In a dangerous double-whammy, monetary policy not only makes America even less economically equal, but economic inequality also frustrates monetary-policy transmission.
Thus, recessions are deeper and longer, reversing the good-times income gains central banks take as proof that their policies are not dis-equalizing even as the wealth divide grows ever wider.
Because monetary policy when rightly judged in terms of both income and wealth adversely affects economic equality and inequality stymies monetary policy, we won’t have macroeconomic-effective monetary policy until we have equality-focused monetary policy.
In 1975, the rewards of national economic growth were evenly distributed regardless of income. By 2018, most Americans lost their fair share based on per capita GDP.
The cost of lost income due to increased inequality to the bottom 90% over this period amounts to $2.5 trillion compared to what it would have been if GDP had remained as equitably distributed as it was before 1975.
Looked at another way, the majority of U.S. workers never shared in the economic growth from 1975 to 2018.
It may seem that racial disparities in U.S. income improved over this period, but this wasn’t the result of a society become more fair, if not also economically more equal. In fact, racial disparity dropped not because Black male workers with below-median income held their own, but because white men did worse than before. The same phenomenon erases what appears to be a drop in the gender gap for working women who did a bit better – largely due to more working hours – than men.
Fed policy premised on aggregates and averages as well as the benefits of GDP growth without regard to distributional realities is not only doomed to fail, but sure to continue to exacerbate inequality.
An influential new Fed staff study asserts that increased market power is to blame for much of U.S. income inequality over the past forty years, discounting monetary policy’s impact after 2008 by looking only at inflation, not also at QE and ultra-low rates.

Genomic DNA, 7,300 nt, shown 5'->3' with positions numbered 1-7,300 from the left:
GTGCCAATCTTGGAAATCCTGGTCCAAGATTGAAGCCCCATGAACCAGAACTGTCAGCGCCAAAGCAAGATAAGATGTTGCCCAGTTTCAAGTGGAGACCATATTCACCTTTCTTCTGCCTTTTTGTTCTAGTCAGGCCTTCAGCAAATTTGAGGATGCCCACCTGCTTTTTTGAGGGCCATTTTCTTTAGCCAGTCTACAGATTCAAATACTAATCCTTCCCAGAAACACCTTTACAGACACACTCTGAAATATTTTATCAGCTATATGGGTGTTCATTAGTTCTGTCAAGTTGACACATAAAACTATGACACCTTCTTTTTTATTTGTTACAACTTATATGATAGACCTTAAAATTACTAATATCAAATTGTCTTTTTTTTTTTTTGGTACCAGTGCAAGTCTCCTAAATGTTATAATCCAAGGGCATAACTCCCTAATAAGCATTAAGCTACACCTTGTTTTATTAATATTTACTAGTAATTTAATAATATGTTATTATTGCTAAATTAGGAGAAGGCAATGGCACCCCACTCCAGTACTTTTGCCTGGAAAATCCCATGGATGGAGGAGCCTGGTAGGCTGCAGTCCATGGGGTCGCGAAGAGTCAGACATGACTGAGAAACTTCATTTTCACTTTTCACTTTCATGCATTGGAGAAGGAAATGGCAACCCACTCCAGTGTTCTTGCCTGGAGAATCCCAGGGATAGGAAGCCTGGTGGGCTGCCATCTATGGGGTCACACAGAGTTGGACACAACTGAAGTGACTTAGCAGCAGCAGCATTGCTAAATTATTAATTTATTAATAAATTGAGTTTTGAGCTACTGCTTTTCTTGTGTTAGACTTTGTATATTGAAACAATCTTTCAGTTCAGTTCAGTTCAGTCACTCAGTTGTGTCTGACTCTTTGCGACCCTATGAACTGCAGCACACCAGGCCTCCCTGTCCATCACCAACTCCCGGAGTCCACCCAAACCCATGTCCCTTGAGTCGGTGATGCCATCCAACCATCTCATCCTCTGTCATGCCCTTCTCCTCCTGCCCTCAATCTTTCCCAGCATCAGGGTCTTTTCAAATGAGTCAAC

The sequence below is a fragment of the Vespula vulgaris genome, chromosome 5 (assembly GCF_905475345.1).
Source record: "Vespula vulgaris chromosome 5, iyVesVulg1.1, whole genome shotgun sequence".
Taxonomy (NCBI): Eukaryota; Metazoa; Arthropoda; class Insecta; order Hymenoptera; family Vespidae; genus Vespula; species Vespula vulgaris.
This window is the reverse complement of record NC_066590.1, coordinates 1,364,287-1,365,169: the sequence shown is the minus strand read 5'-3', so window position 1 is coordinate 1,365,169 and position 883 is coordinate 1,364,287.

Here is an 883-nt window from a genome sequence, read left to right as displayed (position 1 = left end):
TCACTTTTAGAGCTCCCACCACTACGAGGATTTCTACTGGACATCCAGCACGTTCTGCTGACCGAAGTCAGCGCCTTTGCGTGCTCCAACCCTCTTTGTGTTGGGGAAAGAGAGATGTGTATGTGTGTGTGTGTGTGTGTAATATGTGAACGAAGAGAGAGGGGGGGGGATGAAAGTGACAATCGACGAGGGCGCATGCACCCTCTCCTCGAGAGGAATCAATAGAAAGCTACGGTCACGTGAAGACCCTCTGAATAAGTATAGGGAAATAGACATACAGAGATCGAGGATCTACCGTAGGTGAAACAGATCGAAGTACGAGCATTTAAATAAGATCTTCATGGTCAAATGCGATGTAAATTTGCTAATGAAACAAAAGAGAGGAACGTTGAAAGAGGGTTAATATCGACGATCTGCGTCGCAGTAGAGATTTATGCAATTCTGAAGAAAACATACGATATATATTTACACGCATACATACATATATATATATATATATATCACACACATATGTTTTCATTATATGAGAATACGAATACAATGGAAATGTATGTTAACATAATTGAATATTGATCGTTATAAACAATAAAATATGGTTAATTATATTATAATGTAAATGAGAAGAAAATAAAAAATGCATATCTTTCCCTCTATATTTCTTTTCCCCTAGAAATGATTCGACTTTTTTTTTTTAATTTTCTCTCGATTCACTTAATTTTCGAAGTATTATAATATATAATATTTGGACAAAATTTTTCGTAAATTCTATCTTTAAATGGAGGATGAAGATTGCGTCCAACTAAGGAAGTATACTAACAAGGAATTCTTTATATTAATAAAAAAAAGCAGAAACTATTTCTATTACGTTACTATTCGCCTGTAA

Incorporating these factors into its construct and reviewing other research suggests a large causal role also for post-crisis monetary policy.
Which is worse is yet to be told, but it seems clear that market concentration, monetary policy-fueled asset-valuation hikes, and ultra-low rates exacerbate the structural factors on which the Fed continues to blame economic inequality. Indeed, concentration and post-crisis policy are likely to be considerably more causal than the prolonged decline in educational quality, demographic shifts, increased innovation, and perhaps even regressive fiscal policy.
The lack of racial equity in U.S. monetary and regulatory policy is only part of the problem. Inclusive policy must reach all groups – including persons with disabilities – now overlooked by the Fed and thus left behind by the U.S. economy.
The Fed’s monetary policy mandate in current law is already inclusive, but unmet and unenforced. Fixing that by legislation may focus the Fed’s attention with better data, but data aren’t enough.
Inclusive financial policy effectively reaches all under-served groups via equality-focused financial regulation and ground-up – not trickle-down monetary policy. The Fed is already a fiscal agent via its huge asset purchases, but this is the opposite of inclusive policy due to its direct and unequal wealth impact. Inclusive policy realigns monetary and regulatory accountability, but does not replace it with a still greater fiscal presence.